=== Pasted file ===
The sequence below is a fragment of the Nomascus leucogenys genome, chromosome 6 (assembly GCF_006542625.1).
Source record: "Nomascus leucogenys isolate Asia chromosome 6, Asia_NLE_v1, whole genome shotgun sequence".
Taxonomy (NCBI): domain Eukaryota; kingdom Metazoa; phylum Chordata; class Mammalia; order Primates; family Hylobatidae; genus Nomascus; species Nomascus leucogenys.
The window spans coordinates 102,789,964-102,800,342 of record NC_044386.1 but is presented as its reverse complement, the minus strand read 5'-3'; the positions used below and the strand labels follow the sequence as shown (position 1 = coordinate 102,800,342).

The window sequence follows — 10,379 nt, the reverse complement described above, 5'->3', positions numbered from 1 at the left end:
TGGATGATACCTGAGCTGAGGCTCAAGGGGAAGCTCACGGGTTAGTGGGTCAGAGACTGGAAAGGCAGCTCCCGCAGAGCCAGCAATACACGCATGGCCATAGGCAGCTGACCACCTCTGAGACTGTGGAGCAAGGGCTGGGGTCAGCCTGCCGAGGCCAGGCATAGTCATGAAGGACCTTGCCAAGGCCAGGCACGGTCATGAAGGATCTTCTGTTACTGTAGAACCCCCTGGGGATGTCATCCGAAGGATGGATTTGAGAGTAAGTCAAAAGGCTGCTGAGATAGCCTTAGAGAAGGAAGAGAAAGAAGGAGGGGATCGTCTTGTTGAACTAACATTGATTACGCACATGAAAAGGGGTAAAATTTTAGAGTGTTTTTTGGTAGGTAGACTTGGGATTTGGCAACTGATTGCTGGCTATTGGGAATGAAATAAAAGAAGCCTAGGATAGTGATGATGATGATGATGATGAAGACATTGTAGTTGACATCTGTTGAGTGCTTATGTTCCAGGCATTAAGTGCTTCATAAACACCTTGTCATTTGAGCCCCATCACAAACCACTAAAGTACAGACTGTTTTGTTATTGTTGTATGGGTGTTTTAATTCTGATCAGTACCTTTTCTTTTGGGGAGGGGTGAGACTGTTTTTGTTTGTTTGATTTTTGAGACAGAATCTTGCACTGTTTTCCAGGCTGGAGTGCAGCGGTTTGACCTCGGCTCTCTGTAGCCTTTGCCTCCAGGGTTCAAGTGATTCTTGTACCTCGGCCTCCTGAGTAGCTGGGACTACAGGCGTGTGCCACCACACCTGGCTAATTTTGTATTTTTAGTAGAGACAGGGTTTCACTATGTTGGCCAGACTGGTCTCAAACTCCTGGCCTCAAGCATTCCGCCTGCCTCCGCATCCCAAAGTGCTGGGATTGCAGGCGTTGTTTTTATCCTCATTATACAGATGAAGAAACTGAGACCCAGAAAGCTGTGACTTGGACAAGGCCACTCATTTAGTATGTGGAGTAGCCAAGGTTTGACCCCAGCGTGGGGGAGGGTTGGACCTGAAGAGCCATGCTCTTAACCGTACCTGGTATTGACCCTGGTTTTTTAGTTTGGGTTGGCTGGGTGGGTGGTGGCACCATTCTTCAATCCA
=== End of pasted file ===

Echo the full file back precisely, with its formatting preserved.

The sequence below is a fragment of the Nomascus leucogenys genome, chromosome 6 (assembly GCF_006542625.1).
Source record: "Nomascus leucogenys isolate Asia chromosome 6, Asia_NLE_v1, whole genome shotgun sequence".
Taxonomy (NCBI): domain Eukaryota; kingdom Metazoa; phylum Chordata; class Mammalia; order Primates; family Hylobatidae; genus Nomascus; species Nomascus leucogenys.
The window spans coordinates 102,789,964-102,800,342 of record NC_044386.1 but is presented as its reverse complement, the minus strand read 5'-3'; the positions used below and the strand labels follow the sequence as shown (position 1 = coordinate 102,800,342).

The window sequence follows — 10,379 nt, the reverse complement described above, 5'->3', positions numbered from 1 at the left end:
TGGATGATACCTGAGCTGAGGCTCAAGGGGAAGCTCACGGGTTAGTGGGTCAGAGACTGGAAAGGCAGCTCCCGCAGAGCCAGCAATACACGCATGGCCATAGGCAGCTGACCACCTCTGAGACTGTGGAGCAAGGGCTGGGGTCAGCCTGCCGAGGCCAGGCATAGTCATGAAGGACCTTGCCAAGGCCAGGCACGGTCATGAAGGATCTTCTGTTACTGTAGAACCCCCTGGGGATGTCATCCGAAGGATGGATTTGAGAGTAAGTCAAAAGGCTGCTGAGATAGCCTTAGAGAAGGAAGAGAAAGAAGGAGGGGATCGTCTTGTTGAACTAACATTGATTACGCACATGAAAAGGGGTAAAATTTTAGAGTGTTTTTTGGTAGGTAGACTTGGGATTTGGCAACTGATTGCTGGCTATTGGGAATGAAATAAAAGAAGCCTAGGATAGTGATGATGATGATGATGATGAAGACATTGTAGTTGACATCTGTTGAGTGCTTATGTTCCAGGCATTAAGTGCTTCATAAACACCTTGTCATTTGAGCCCCATCACAAACCACTAAAGTACAGACTGTTTTGTTATTGTTGTATGGGTGTTTTAATTCTGATCAGTACCTTTTCTTTTGGGGAGGGGTGAGACTGTTTTTGTTTGTTTGATTTTTGAGACAGAATCTTGCACTGTTTTCCAGGCTGGAGTGCAGCGGTTTGACCTCGGCTCTCTGTAGCCTTTGCCTCCAGGGTTCAAGTGATTCTTGTACCTCGGCCTCCTGAGTAGCTGGGACTACAGGCGTGTGCCACCACACCTGGCTAATTTTGTATTTTTAGTAGAGACAGGGTTTCACTATGTTGGCCAGACTGGTCTCAAACTCCTGGCCTCAAGCATTCCGCCTGCCTCCGCATCCCAAAGTGCTGGGATTGCAGGCGTTGTTTTTATCCTCATTATACAGATGAAGAAACTGAGACCCAGAAAGCTGTGACTTGGACAAGGCCACTCATTTAGTATGTGGAGTAGCCAAGGTTTGACCCCAGCGTGGGGGAGGGTTGGACCTGAAGAGCCATGCTCTTAACCGTACCTGGTATTGACCCTGGTTTTTTAGTTTGGGTTGGCTGGGTGGGTGGTGGCACCATTCTTCAATCCA